Two hormones that play a critical role in optimizing your metabolism for weight control are insulin and leptin.  The importance of insulin in health and disease is better known.  Our bodies release insulin right before and during eating.  Insulin then tells our bodies to start taking glucose out of the blood, thus lowering our blood glucose levels. Without insulin, we would all go into hyperglycemic shock and die after eating food!  Insulin directs the cells to either burn or store fat or sugar and whether to utilize that energy for maintenance and repair or reproduction.

Excess Insulin and Fat Storage

Here’s a very important principle to understand –  your body simply won’t break down and use your fat reserves with excess insulin around.  Meaning, those who are insulin resistant and have elevated insulin levels throughout the day, won’t be able to release fat for fuel – no matter how much they exercise.  However, controlling insulin by limiting your carbohydrate intake is the most effective way to open up the fat gates and give the body access to the fuel stored behind them.  This is so important, it bears repeating – insulin locks fat in the fat cell; excessive carbohydrate consumption causes elevated insulin levels.  In addition to the obvious role of insulin in diabetes, it also plays a significant role in hypertension, cardiovascular disease, and cancer.


Newer research suggests that leptin may be even more important than insulin because glucose and insulin levels may be heavily influenced by leptin.  Leptin is a hormone that plays a crucial role in appetite and weight control. Its two major functions are first, to cross the blood-brain barrier, bind to receptors in the appetite center in the brain, and regulate brain cells that tell you how much to eat. Second, it increases sympathetic nervous system activity, which stimulates fatty tissue to burn energy.  In short, leptin is the way that your fat stores speak to your brain to let your brain know how much energy is available and what to do with it.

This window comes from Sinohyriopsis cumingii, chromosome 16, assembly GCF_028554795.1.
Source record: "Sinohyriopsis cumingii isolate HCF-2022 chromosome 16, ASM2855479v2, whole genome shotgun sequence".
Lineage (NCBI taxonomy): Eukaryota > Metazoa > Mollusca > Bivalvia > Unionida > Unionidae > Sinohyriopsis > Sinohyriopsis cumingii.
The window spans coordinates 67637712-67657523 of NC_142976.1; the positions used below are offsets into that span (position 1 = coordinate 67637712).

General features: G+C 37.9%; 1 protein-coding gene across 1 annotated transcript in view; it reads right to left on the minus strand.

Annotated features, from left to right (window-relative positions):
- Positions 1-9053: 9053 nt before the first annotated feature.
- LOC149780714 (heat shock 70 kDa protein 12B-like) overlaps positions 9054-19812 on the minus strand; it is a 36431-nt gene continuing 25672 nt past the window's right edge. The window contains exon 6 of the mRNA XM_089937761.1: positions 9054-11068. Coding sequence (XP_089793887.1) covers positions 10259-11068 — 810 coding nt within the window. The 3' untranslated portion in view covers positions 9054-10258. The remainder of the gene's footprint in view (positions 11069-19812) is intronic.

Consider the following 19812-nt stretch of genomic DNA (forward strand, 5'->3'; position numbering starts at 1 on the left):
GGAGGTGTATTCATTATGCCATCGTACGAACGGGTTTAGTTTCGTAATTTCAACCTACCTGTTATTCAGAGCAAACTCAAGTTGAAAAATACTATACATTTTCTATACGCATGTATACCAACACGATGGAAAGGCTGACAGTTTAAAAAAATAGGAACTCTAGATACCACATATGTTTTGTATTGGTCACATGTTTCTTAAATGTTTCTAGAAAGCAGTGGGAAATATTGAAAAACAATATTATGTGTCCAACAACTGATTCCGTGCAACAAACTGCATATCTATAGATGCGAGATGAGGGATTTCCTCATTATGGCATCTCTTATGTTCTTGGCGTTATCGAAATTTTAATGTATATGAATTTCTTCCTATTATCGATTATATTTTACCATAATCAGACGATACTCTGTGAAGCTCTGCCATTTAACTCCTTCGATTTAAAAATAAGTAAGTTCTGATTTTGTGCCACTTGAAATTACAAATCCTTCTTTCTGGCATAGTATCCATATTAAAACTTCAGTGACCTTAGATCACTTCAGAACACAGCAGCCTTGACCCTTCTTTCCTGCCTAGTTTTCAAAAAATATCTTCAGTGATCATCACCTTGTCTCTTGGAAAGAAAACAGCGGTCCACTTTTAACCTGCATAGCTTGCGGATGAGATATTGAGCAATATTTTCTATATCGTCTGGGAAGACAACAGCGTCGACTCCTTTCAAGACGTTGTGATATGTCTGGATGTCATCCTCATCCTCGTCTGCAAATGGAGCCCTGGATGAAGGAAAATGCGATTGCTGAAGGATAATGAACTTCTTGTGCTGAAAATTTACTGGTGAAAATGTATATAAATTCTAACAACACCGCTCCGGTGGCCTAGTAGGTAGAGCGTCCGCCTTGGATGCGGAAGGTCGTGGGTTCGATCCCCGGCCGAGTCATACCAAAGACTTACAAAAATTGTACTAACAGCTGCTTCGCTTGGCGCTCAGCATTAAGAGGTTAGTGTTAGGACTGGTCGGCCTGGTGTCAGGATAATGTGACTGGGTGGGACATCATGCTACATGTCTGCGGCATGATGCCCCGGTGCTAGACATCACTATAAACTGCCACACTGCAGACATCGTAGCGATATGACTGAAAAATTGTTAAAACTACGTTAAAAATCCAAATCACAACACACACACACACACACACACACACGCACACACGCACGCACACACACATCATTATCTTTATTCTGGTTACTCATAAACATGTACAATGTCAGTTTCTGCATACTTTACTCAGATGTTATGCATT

Insulin and Leptin Resistance

As previously stated, elevated blood glucose levels cause spikes in insulin that can eventually cause your cells to become insulin resistant, leading to continued elevated levels of insulin and diabetes.  It is believed the same happens with leptin.  As sugar gets metabolized in fat cells, fat releases surges in leptin, and these surges cause leptin resistance.  Chronically elevated leptin levels are associated with overeating and obesity.

In addition, excess levels of insulin and leptin circulating in your body are very inflammatory.  Both insulin and leptin resistance are associated with obesity, and impairment of their ability to transfer the information to receptors is the true foundational core of most all chronic degenerative diseases (heart disease, diabetes, osteoporosis, autoimmune diseases, reproductive disorders, and possibly even the rate of aging).  In order to re-establish proper leptin and insulin signaling, one must prevent those spikes via diet and supplements.  The bottom line is – a healthy diet that focuses on the right amount of protein, fat, and carbohydrates (macronutrients), thereby preventing blood sugar spikes, will enhance insulin and leptin sensitivity. Once insulin and leptin signaling is restored, your brain can now hear the message that you have too much fat and start burning a percentage off.



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